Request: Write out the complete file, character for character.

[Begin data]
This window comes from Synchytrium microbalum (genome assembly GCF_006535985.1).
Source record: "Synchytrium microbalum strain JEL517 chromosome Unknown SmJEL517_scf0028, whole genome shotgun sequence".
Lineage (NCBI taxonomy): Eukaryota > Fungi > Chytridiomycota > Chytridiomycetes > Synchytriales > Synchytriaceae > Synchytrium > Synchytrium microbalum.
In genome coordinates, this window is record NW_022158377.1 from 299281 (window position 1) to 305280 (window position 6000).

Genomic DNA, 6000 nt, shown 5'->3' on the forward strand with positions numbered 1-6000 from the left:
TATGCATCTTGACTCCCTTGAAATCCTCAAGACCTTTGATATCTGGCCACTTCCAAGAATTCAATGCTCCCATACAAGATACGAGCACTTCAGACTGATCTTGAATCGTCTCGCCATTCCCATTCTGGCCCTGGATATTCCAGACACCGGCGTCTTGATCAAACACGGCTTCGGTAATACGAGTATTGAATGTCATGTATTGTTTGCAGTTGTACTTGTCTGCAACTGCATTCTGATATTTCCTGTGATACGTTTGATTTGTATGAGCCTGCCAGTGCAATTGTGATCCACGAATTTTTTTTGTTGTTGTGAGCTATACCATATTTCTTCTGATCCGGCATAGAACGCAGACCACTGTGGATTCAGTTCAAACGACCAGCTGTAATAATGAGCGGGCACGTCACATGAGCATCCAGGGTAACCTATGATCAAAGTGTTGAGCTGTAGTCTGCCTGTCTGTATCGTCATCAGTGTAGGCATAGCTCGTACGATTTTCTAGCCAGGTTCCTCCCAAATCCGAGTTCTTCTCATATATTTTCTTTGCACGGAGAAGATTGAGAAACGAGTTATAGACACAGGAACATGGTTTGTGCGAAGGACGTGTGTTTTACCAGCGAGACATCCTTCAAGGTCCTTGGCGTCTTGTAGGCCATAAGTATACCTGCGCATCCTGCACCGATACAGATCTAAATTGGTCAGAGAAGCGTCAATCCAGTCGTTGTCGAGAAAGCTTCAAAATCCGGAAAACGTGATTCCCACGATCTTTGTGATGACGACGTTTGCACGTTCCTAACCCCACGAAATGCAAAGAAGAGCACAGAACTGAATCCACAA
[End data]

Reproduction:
This window comes from Synchytrium microbalum (genome assembly GCF_006535985.1).
Source record: "Synchytrium microbalum strain JEL517 chromosome Unknown SmJEL517_scf0028, whole genome shotgun sequence".
Lineage (NCBI taxonomy): Eukaryota > Fungi > Chytridiomycota > Chytridiomycetes > Synchytriales > Synchytriaceae > Synchytrium > Synchytrium microbalum.
In genome coordinates, this window is record NW_022158377.1 from 299281 (window position 1) to 305280 (window position 6000).

Genomic DNA, 6000 nt, shown 5'->3' on the forward strand with positions numbered 1-6000 from the left:
TATGCATCTTGACTCCCTTGAAATCCTCAAGACCTTTGATATCTGGCCACTTCCAAGAATTCAATGCTCCCATACAAGATACGAGCACTTCAGACTGATCTTGAATCGTCTCGCCATTCCCATTCTGGCCCTGGATATTCCAGACACCGGCGTCTTGATCAAACACGGCTTCGGTAATACGAGTATTGAATGTCATGTATTGTTTGCAGTTGTACTTGTCTGCAACTGCATTCTGATATTTCCTGTGATACGTTTGATTTGTATGAGCCTGCCAGTGCAATTGTGATCCACGAATTTTTTTTGTTGTTGTGAGCTATACCATATTTCTTCTGATCCGGCATAGAACGCAGACCACTGTGGATTCAGTTCAAACGACCAGCTGTAATAATGAGCGGGCACGTCACATGAGCATCCAGGGTAACCTATGATCAAAGTGTTGAGCTGTAGTCTGCCTGTCTGTATCGTCATCAGTGTAGGCATAGCTCGTACGATTTTCTAGCCAGGTTCCTCCCAAATCCGAGTTCTTCTCATATATTTTCTTTGCACGGAGAAGATTGAGAAACGAGTTATAGACACAGGAACATGGTTTGTGCGAAGGACGTGTGTTTTACCAGCGAGACATCCTTCAAGGTCCTTGGCGTCTTGTAGGCCATAAGTATACCTGCGCATCCTGCACCGATACAGATCTAAATTGGTCAGAGAAGCGTCAATCCAGTCGTTGTCGAGAAAGCTTCAAAATCCGGAAAACGTGATTCCCACGATCTTTGTGATGACGACGTTTGCACGTTCCTAACCCCACGAAATGCAAAGAAGAGCACAGAACTGAATCCACAA